With the engine cold, remove the oil fill cap to inspect for brown milky goo that has collected on the bottom of the cap, which is an indication that coolant is leaking into the oil. Chances are the head gasket has failed, but if the engine has been severely overheated it could have a cracked cylinder head, or engine block.

It should be noted that V8 and V6 engines may have a leaking intake manifold gasket which can cause the same affect. Also, remove the oil level dipstick which can show the same "chocolate milk" as some call it indicating a blown head gasket. You can also drain a small amount of engine oil for inspection as well.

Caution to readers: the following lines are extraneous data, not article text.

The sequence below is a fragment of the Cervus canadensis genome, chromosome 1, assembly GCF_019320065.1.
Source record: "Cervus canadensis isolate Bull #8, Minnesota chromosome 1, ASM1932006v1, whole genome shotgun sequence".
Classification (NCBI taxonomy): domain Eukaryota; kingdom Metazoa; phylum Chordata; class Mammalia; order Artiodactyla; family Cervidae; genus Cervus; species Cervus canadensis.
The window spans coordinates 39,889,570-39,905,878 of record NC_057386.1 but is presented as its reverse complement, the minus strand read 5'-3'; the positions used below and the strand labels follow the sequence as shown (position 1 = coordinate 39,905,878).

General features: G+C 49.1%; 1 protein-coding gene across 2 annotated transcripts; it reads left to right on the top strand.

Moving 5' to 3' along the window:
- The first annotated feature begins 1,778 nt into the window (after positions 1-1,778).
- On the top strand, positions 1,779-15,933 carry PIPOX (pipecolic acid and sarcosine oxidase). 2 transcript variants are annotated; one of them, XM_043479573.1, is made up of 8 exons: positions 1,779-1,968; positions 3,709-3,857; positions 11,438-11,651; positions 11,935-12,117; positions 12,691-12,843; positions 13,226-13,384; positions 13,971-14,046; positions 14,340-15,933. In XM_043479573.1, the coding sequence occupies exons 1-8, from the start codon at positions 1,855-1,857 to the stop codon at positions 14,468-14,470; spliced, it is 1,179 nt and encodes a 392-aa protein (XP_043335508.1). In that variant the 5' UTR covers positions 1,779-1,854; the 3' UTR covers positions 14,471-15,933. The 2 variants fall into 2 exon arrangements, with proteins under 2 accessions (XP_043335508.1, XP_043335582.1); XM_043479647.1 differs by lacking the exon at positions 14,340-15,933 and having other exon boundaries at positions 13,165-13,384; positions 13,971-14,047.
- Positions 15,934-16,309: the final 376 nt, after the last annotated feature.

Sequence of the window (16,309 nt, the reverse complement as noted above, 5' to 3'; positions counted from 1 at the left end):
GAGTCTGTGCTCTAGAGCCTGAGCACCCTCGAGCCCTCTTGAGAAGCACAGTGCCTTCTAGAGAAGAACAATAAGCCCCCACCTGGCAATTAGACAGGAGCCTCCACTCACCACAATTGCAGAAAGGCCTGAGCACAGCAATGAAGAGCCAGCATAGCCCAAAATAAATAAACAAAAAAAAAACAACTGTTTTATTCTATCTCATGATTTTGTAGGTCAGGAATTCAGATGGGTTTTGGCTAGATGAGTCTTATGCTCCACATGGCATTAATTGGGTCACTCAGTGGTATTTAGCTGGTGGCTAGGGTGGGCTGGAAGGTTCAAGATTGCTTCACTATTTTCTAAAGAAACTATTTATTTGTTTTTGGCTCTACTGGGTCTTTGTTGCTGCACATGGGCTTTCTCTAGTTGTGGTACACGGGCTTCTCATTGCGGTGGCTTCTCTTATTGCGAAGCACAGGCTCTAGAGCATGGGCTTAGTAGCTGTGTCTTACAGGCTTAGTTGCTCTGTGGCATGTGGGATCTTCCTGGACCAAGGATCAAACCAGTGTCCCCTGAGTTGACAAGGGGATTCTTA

Note: A small amount of moisture may be present inside an engine that doesn't get much usage which is normal.

milky goo from blown cylinder head gasket

2. Bubbles in the Radiator

With the engine cold remove the radiator cap and start the engine, if the head gasket has failed it will allow combustion gases into the cooling system. Use a flashlight to observe the coolant inside the radiator tank, if there is a continuous stream of bubbles while the engine is running the head gasket is blown and needs replacement. This is what it will look like if the head gasket is leaking combustion gages inside the radiator and cooling system.

bubbles from blown cylinder head gasket

3. White Steam or Smoke From Exhaust

When coolant is being burnt inside the combustion chamber due to a blown head gasket the exhaust system will produce "white smoke" or "steam" from the car's tailpipe, and it will have a pungent smell. This smoke should not be confused with engine cold start steam which dissipates after a few minutes of driving.

white smoke from blown cylinder head gasket

4. Unexplained Coolant Loss